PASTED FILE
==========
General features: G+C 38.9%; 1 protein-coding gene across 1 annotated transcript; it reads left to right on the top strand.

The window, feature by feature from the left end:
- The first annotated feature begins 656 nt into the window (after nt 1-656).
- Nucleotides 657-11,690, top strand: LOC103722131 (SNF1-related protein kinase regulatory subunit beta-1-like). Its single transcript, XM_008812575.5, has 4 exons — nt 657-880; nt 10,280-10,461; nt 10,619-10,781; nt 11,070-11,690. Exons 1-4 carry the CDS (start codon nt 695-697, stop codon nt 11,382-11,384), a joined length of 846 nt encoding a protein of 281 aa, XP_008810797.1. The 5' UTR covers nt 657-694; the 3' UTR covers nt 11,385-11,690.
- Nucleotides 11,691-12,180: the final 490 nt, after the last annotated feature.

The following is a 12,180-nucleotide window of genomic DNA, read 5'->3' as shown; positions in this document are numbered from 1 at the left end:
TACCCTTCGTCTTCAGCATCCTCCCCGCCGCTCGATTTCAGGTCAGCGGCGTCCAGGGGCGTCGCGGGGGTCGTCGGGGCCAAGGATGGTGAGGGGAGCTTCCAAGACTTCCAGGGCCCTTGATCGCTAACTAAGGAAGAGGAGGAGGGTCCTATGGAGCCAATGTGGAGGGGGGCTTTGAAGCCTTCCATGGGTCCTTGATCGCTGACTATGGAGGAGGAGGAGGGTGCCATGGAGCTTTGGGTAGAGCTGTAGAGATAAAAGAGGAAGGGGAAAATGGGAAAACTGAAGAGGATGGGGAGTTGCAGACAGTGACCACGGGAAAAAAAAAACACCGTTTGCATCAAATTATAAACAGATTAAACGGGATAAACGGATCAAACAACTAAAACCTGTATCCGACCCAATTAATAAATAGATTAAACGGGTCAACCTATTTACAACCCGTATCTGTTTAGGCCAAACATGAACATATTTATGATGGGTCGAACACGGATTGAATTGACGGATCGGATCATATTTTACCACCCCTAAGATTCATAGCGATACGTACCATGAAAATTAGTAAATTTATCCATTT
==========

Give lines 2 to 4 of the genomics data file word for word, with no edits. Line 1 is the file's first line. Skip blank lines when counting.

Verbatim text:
The window, feature by feature from the left end:
- The first annotated feature begins 656 nt into the window (after nt 1-656).
- Nucleotides 657-11,690, top strand: LOC103722131 (SNF1-related protein kinase regulatory subunit beta-1-like). Its single transcript, XM_008812575.5, has 4 exons — nt 657-880; nt 10,280-10,461; nt 10,619-10,781; nt 11,070-11,690. Exons 1-4 carry the CDS (start codon nt 695-697, stop codon nt 11,382-11,384), a joined length of 846 nt encoding a protein of 281 aa, XP_008810797.1. The 5' UTR covers nt 657-694; the 3' UTR covers nt 11,385-11,690.